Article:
by Michael S. Kaplan, published on 2011/09/26 07:01 -04:00, original URI: http://blogs.msdn.com/b/michkap/archive/2011/09/26/10216500.aspx
My interest in understanding how to understand getting into appropriate formal garb can traced back to a Heinlein story by the name of Double Star, a story whose principal flaw was that it so good that it really should been much longer:
I had no time to explore the apartments; they dressed me for the audience. Bonforte had no audience even dirtside, but Rog insisted on "helping" me (he was a hindrance) while going over the last-minute details.The dress was ancient formal court dress, shapeless tubular trousers, a silly jacket with a claw-hammer tail, both in black, and a chemise consisting of a stiff white breastplate, a "winged" collar, and a white bow tie. Bonforte's chemise was in one piece, because (I suppose) he did not use a dresser; correctly it should be assembled piece by piece and the bow tie should be tied poorly enough to show that it been tied by hand -- but it is much to expect a man to understand both politics and period costuming.
Even at that young age and prior to any "Bacon number" scandals that would have disallowed an entry into politics, I knew that I would not be holding some elected office in my future. So I decided understanding about dress clothes would work in my favor.
I bought my first tux just after my 21st birthday, and most recent tux just shy of me 41st. And I found myself needing a tux often enough that both times they paid themselves off within months.
Of course thing had changed over that last couple of decades.
These days whatever limited means I have in charm, I lack in basic finger dexterity. So in the new tux at the Rene Ropas prom recently, it took me a good 30 minutes to button the shirt, and I was unable to handle the shirt studs or cuff links (I had to fall back to the the built-in plastic buttons. I couldn't even button the top button at all, and you see peeking out of the jacket is the clip-on tie, because having learned to tie a bow tie more than three half-decades ago, now I can't even fasten the clip-on.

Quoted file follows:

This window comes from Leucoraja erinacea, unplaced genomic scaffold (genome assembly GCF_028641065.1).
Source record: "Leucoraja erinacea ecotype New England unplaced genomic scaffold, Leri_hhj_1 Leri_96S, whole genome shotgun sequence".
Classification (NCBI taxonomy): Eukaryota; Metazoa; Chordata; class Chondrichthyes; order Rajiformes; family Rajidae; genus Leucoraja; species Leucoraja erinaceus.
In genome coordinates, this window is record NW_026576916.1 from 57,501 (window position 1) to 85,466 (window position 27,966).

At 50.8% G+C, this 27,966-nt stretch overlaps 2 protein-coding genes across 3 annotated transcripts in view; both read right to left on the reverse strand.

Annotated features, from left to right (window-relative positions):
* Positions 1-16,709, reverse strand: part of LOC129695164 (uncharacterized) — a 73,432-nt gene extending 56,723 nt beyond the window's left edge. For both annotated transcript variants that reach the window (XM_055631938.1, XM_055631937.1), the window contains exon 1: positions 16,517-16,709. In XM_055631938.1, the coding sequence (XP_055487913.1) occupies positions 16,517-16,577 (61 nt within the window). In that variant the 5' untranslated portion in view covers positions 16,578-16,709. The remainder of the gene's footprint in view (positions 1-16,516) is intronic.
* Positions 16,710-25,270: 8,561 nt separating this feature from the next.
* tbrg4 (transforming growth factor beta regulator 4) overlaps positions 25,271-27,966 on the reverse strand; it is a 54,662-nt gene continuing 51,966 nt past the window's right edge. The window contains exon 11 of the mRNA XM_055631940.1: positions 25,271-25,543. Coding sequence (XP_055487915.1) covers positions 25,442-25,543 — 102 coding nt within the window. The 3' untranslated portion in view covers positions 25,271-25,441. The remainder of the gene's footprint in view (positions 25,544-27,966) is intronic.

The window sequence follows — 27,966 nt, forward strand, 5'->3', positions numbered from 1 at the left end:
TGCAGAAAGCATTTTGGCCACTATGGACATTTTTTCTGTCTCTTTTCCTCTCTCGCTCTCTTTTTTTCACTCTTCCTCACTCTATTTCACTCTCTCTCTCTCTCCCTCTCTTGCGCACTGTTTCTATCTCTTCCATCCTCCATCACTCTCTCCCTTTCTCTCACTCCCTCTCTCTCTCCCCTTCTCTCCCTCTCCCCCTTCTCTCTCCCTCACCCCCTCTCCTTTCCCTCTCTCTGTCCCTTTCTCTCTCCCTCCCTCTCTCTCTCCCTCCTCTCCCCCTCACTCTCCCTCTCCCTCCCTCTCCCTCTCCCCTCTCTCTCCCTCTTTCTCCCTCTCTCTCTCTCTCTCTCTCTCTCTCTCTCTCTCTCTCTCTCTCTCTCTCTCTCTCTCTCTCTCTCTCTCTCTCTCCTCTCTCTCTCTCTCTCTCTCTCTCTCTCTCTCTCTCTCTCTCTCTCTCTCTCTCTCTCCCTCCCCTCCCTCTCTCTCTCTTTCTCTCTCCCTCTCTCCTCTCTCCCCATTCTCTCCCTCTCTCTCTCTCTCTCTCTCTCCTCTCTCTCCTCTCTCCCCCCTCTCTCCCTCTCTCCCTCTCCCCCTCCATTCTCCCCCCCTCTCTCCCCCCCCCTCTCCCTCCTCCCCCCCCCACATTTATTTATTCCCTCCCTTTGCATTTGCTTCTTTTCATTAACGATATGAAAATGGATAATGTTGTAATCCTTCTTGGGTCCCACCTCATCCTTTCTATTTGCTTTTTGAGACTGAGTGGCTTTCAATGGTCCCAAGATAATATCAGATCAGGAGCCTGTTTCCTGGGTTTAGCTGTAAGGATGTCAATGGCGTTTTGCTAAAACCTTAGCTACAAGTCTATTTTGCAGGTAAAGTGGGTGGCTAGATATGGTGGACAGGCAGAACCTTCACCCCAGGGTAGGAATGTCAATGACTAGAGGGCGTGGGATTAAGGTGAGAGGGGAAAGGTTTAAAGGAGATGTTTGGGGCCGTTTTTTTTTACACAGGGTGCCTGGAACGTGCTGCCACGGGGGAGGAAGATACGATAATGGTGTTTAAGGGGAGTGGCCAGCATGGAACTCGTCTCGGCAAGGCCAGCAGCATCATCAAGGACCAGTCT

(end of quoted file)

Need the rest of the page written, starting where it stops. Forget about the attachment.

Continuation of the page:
And I seriously needed a shave, obviously.
People thought I looked classy, but the basis of comparison was somewhat suspect -- this is a fairly under-dressed town, if you know what I mean.
I really don't like this incomplete job. I want a shirt studs.
And cuff links.
And bow ties tied by hand, just poorly enough enough so that you can tell they're tied by hand.
For all the events to coming up....
I am going to a Prom 2.0 next weekend (her dress will match my cummerbund which will match the corsage I get for her which will match the boutonnière she will get for me).
And I have symphony tickets this season.
Not to mention a charity do or three.
And some weddings.
I want to be dressed right for all of these things.
So I've decided I need a dresser -- a female valet to help me with all of these things that come up from time to time.
Part time because it would be an occasional thing.
Female because I have always felt a little uncomfortable getting ready in situations where I couldn't do things -- but in the past a girlfriend or friend just felt more comfortable.
Most of my friends and especially my close my friends (and all of my girlfriends) have always been female....
But I want a "staff" person because I'm not trying to indenture a girlfriend or friend of this job.
So a valet of a of sort.
But this is not some clever euphemism to work around sex for hire jobs on Craigslist, which is probably what it would be taken for on the site. Which is not the goal, in this case....
And I would just as soon like to avoid that kind of misunderstanding.
Man, is this a "First World Problem" or what? :-)
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